Assistant Police Chief Terry Zeigler was named Tuesday as the new police chief of Kansas City, Kan.
The appointment of Zeigler was announced by Doug Bach, administrator of the Unified Government of Wyandotte County and Kansas City, Kan. Bach that said a national search was conducted and that dozens of people expressed interest in heading the 500-member department.
Zeigler replaces Ellen Hanson, the former Lenexa police chief who served as the department’s interim chief for about a year after the retirement of Rick Armstrong.
Hanson said she has worked closely with Zeigler and credits him with many positive strides made by the department.
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“He is dedicated to his officers and to the community,” she said. “I see a very bright future for the Police Department and the community under his leadership.”
Bach, who became county administrator about eight months ago, said he asked Hanson to stay on for the whole year to give himself more time to fill what he said was one of the most important positions he will be asked to consider.
Zeigler and four other finalists underwent an extensive battery of interviews before the final decision was made, he said.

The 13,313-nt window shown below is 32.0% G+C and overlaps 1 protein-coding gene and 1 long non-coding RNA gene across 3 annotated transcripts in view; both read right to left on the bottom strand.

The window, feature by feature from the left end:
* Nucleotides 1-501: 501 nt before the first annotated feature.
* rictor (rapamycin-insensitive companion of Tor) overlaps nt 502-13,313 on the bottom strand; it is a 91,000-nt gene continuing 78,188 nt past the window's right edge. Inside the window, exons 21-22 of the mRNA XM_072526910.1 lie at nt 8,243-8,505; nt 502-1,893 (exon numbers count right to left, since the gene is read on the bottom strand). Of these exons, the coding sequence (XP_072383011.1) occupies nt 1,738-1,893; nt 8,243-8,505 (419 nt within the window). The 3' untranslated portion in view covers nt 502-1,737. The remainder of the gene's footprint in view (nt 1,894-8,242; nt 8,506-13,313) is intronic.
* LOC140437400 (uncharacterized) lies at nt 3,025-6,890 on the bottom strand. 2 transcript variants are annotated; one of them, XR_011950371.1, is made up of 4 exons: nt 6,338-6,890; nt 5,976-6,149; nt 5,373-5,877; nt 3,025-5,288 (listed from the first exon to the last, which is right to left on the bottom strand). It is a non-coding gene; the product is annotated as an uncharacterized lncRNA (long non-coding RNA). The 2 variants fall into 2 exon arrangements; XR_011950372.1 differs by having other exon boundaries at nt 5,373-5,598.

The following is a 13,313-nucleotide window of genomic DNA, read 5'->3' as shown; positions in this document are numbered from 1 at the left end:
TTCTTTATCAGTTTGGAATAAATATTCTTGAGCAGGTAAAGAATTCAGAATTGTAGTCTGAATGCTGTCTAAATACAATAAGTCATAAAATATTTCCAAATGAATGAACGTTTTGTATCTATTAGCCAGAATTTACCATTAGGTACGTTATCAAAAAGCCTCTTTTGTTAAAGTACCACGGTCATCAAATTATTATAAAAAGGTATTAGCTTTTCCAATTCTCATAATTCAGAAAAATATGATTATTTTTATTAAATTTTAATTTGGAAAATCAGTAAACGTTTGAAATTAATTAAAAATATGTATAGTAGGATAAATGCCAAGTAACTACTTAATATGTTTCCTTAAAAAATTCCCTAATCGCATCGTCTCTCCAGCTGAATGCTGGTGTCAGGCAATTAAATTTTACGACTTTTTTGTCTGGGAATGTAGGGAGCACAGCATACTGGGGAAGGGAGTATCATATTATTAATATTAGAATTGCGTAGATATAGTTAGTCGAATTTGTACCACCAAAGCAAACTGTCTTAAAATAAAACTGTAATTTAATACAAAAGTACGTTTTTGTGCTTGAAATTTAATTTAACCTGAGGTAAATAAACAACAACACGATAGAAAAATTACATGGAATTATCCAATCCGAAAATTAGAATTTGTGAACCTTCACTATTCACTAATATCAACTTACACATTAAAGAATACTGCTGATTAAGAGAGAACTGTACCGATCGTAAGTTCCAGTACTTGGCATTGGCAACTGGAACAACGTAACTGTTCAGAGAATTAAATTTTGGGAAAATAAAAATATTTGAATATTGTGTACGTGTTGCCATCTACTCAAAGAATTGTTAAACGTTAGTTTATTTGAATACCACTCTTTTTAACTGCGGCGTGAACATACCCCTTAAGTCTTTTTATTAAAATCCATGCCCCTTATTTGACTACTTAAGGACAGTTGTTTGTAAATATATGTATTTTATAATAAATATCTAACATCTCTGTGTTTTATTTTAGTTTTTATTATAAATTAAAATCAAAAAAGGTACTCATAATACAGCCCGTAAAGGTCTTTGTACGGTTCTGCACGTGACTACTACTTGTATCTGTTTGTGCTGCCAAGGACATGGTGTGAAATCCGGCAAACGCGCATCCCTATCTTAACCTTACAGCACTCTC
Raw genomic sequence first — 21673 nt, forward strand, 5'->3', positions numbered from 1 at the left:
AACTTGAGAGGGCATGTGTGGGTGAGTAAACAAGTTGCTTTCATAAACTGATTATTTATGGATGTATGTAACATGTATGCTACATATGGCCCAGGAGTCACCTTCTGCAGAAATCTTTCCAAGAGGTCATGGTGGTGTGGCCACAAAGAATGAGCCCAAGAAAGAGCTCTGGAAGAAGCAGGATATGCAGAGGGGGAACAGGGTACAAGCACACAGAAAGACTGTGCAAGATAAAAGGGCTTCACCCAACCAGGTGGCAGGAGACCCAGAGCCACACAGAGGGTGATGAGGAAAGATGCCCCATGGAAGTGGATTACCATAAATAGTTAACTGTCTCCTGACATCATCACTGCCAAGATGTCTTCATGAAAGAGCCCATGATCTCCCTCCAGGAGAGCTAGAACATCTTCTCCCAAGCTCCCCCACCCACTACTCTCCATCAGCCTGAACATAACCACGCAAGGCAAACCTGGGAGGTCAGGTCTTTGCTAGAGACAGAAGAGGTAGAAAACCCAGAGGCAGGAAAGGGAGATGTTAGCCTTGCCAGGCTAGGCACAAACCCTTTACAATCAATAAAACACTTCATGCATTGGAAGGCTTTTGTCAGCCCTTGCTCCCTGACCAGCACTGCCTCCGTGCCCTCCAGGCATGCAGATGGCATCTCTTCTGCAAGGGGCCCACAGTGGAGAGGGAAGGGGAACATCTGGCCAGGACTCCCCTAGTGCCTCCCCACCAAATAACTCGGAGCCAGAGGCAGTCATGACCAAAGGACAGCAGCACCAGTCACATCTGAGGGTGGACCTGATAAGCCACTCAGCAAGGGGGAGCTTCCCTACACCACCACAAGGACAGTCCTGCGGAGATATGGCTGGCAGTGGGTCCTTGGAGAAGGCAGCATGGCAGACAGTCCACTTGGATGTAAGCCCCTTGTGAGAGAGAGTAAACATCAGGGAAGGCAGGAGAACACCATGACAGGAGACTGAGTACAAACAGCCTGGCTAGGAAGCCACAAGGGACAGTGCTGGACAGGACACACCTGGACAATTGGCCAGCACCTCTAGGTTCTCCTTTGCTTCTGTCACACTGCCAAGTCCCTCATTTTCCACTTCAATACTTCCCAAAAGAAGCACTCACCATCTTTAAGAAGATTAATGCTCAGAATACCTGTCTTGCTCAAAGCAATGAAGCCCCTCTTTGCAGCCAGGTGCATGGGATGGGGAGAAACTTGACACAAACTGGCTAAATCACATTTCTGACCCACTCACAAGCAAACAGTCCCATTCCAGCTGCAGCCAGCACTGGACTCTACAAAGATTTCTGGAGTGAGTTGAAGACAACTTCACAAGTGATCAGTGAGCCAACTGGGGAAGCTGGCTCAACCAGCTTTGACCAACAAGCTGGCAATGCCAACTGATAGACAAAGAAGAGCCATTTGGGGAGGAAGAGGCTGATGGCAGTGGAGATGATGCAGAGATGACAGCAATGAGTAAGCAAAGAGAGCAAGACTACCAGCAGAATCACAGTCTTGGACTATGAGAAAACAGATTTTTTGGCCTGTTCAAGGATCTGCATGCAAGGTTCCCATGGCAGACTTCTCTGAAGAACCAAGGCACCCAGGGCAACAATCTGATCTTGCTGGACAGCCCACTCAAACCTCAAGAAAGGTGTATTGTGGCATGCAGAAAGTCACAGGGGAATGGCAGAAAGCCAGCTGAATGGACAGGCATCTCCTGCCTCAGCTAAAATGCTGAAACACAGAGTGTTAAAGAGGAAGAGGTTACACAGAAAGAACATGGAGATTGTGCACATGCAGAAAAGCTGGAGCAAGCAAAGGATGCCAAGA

Zeigler joined the department in 1990 and has been an assistant chief since 2010, overseeing the department’s operations bureau.
He said he was taking over a good department and hopes to make it a great department that can serve as a model for others across the country.
Zeigler praised Hanson and said he will also emphasize efforts to build stronger relationships between the department and the community.
“She put us on a new path that I want to continue,” he said.
Among his first priorities will be to reorganize the department to make it more efficient and effective in fighting crime, he said. That will include efforts to beef up the department’s community policing initiative.
Zeigler also intends to bolster efforts to recruit potential officers from local, minority communities.
With the use of body cameras a big topic in the news, Zeigler said he foresees the department someday using them. A committee is studying some of the legal and constitutional issues surrounding their use, he said.
Ultimately, Zeigler said he had a simple reason for seeking the chief’s job.
“I enjoy serving people,” he said.
The other four finalists were Maj. Vince Davenport, acting director of criminal investigations for the department; Randall Hundley, a deputy police chief in Kansas City, Mo.; Mark McCrory, deputy chief of police in Tulsa, Okla.; and Richard Zapal, a police division commander in Savannah, Ga.
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